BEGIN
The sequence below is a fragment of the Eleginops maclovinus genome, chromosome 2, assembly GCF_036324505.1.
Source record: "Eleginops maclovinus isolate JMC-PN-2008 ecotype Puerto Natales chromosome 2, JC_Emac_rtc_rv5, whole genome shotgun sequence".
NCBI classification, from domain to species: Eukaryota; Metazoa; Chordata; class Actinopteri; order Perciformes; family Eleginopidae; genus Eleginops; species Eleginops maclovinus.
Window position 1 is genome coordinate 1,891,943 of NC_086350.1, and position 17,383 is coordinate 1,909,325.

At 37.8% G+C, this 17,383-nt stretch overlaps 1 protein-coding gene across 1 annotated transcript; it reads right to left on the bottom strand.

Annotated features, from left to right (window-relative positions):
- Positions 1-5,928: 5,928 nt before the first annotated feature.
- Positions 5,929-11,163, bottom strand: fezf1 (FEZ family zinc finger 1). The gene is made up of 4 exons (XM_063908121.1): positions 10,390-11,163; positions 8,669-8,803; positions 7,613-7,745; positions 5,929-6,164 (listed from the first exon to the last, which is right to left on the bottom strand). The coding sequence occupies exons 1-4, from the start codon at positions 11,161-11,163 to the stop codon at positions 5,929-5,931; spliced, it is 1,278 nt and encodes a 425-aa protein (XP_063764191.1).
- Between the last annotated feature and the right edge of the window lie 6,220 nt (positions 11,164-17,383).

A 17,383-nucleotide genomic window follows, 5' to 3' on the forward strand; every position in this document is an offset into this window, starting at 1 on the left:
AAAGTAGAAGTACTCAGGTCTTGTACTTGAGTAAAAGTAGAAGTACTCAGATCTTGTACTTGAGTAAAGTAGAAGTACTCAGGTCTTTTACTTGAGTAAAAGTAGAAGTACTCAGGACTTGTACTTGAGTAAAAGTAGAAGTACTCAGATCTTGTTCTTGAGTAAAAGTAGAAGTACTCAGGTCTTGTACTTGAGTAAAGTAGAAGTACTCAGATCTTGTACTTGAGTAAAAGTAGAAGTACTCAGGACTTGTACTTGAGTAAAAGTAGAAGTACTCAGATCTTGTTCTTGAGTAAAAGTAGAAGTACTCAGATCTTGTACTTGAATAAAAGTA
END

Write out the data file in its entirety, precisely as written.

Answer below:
The sequence below is a fragment of the Eleginops maclovinus genome, chromosome 2, assembly GCF_036324505.1.
Source record: "Eleginops maclovinus isolate JMC-PN-2008 ecotype Puerto Natales chromosome 2, JC_Emac_rtc_rv5, whole genome shotgun sequence".
NCBI classification, from domain to species: Eukaryota; Metazoa; Chordata; class Actinopteri; order Perciformes; family Eleginopidae; genus Eleginops; species Eleginops maclovinus.
Window position 1 is genome coordinate 1,891,943 of NC_086350.1, and position 17,383 is coordinate 1,909,325.

At 37.8% G+C, this 17,383-nt stretch overlaps 1 protein-coding gene across 1 annotated transcript; it reads right to left on the bottom strand.

Annotated features, from left to right (window-relative positions):
- Positions 1-5,928: 5,928 nt before the first annotated feature.
- Positions 5,929-11,163, bottom strand: fezf1 (FEZ family zinc finger 1). The gene is made up of 4 exons (XM_063908121.1): positions 10,390-11,163; positions 8,669-8,803; positions 7,613-7,745; positions 5,929-6,164 (listed from the first exon to the last, which is right to left on the bottom strand). The coding sequence occupies exons 1-4, from the start codon at positions 11,161-11,163 to the stop codon at positions 5,929-5,931; spliced, it is 1,278 nt and encodes a 425-aa protein (XP_063764191.1).
- Between the last annotated feature and the right edge of the window lie 6,220 nt (positions 11,164-17,383).

A 17,383-nucleotide genomic window follows, 5' to 3' on the forward strand; every position in this document is an offset into this window, starting at 1 on the left:
AAAGTAGAAGTACTCAGGTCTTGTACTTGAGTAAAAGTAGAAGTACTCAGATCTTGTACTTGAGTAAAGTAGAAGTACTCAGGTCTTTTACTTGAGTAAAAGTAGAAGTACTCAGGACTTGTACTTGAGTAAAAGTAGAAGTACTCAGATCTTGTTCTTGAGTAAAAGTAGAAGTACTCAGGTCTTGTACTTGAGTAAAGTAGAAGTACTCAGATCTTGTACTTGAGTAAAAGTAGAAGTACTCAGGACTTGTACTTGAGTAAAAGTAGAAGTACTCAGATCTTGTTCTTGAGTAAAAGTAGAAGTACTCAGATCTTGTACTTGAATAAAAGTA